What is Supply Chain Management

The answer to defining what is supply chain management (SCM) happens here: SCM is a great concoction of art and science that gets into improving the way an organisation explores the raw components it needs to create a product or service and deliver it to customers to their satisfaction. Supply chain management constitutes a conscious effort on the behalf of the supply chain firms to develop and run supply chains in the most effective & efficient ways possible. Supply chain activities include everything ranging from product development, sourcing, production, and logistics, as well as the information systems needed to coordinate these activities more effectively and synchronously. Supply chain management is a cross-functional approach that strives to managing the movement of raw materials into an organization, certain aspects of the internal processing of materials into finished goods, and the movement of finished goods out of the organization and toward the end consumer. For anyone seeking an explanation as to what is supply chain management the above paragraph actually outlines to answer that.

The organizations that constitute the supply chain practises within them are “conjoined” together through the usage of physical and information flows. Physical flows relates to involving the transformation, movement, and storage of goods and materials. In fact they represent the most visible piece of the supply chain action. In the same way the presence of information flows is also important and not to be ignored. Information flows creates a platform for the various supply chain partners to coordinate and collaborate their long-term plans, and to control the day-to-day flow of goods and material up and down the supply chain pathway.

The supply chain concept vastly extends to include a focus on production and involves both the supply and distribution sides of the company. As this chain elongates, the distance of separation between the manufacturer and the end consumer increases, this extension can be applied to both geographically and from an operational point of view. At the same time, there is a strong trend to focus towards more and more customer-oriented products and production, which requires closer relationships between suppliers and customers.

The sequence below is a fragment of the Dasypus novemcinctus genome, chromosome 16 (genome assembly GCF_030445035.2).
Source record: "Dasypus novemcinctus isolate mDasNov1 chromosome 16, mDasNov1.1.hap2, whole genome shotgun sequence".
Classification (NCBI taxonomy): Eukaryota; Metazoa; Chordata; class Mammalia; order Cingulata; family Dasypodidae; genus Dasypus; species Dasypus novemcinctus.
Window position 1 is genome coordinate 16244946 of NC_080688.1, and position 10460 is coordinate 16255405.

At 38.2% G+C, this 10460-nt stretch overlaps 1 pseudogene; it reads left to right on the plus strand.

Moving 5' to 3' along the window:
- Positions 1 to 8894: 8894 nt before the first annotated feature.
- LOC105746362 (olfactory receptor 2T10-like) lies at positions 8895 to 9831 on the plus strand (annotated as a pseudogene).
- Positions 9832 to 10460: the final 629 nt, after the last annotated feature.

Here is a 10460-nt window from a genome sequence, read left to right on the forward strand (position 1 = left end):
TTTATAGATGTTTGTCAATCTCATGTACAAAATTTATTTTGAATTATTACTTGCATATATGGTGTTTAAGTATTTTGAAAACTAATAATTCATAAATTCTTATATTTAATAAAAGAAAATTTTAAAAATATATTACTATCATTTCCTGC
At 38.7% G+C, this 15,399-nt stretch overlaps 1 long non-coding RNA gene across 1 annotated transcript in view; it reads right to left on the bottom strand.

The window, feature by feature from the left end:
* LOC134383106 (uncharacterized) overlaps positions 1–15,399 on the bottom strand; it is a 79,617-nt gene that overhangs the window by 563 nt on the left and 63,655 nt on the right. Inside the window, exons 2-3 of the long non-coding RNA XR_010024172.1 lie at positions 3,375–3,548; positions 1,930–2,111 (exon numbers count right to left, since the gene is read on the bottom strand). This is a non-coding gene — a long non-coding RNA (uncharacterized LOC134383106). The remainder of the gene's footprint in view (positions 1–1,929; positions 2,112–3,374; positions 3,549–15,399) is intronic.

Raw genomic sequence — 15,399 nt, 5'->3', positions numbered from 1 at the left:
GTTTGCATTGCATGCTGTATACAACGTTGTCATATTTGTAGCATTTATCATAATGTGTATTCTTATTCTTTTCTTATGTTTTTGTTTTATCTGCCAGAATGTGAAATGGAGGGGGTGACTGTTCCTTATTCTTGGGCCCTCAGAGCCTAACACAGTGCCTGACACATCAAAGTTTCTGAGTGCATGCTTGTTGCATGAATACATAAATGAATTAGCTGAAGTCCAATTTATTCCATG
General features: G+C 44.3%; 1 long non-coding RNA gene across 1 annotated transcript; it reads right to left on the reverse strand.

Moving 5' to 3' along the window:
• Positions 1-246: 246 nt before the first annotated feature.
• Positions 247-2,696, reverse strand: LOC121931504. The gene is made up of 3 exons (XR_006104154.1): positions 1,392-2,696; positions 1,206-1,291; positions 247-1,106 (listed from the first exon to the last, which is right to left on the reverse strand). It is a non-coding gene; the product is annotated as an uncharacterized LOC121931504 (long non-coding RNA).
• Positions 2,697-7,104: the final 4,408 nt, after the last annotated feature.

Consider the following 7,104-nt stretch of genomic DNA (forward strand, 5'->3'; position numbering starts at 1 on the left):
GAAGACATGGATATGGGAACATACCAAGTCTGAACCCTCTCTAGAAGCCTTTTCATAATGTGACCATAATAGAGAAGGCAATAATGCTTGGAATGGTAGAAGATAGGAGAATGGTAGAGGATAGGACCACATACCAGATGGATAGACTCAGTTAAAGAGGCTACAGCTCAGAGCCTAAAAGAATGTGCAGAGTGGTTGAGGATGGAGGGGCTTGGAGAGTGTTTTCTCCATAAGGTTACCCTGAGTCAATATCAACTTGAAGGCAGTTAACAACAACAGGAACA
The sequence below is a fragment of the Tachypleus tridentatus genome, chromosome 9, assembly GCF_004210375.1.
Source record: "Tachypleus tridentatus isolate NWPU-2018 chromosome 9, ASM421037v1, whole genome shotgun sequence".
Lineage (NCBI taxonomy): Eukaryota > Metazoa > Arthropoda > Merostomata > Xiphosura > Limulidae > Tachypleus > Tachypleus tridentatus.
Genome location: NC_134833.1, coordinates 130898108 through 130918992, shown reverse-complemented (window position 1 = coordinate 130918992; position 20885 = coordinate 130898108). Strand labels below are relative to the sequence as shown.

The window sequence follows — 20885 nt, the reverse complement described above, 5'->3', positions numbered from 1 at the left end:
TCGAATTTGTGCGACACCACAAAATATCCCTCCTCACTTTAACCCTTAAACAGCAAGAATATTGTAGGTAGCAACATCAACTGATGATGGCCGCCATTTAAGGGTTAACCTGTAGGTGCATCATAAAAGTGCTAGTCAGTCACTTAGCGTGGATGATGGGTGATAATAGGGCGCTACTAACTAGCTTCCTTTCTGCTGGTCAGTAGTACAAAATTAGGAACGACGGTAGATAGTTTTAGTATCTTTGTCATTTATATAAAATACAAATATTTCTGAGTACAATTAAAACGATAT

Supply chain management draws a lot of framework from industrial engineering, operations management, logistics, procurement, IT & systems engineering. One of the ultimate goals of any effective supply chain management system is to reduce inventory (with the assumption that products are available whenever needed).

The following are five basic components that constitute SCM to better understand what is supply chain management.
1. Plan: The primary aspect is the planning which deals more with the strategic portion of SCM. Any organisation needs a strategy for managing all the resources that shall have to go a long way towards meeting the customer demands for their product or service offered to them. A major chunk of SCM planning goes towards developing a set of metrics and KPIs to continually monitor the supply chain so that it is efficient costs affordable and delivers a high quality and value to the end customers. This is one step that provides insights to the question what is supply chain management.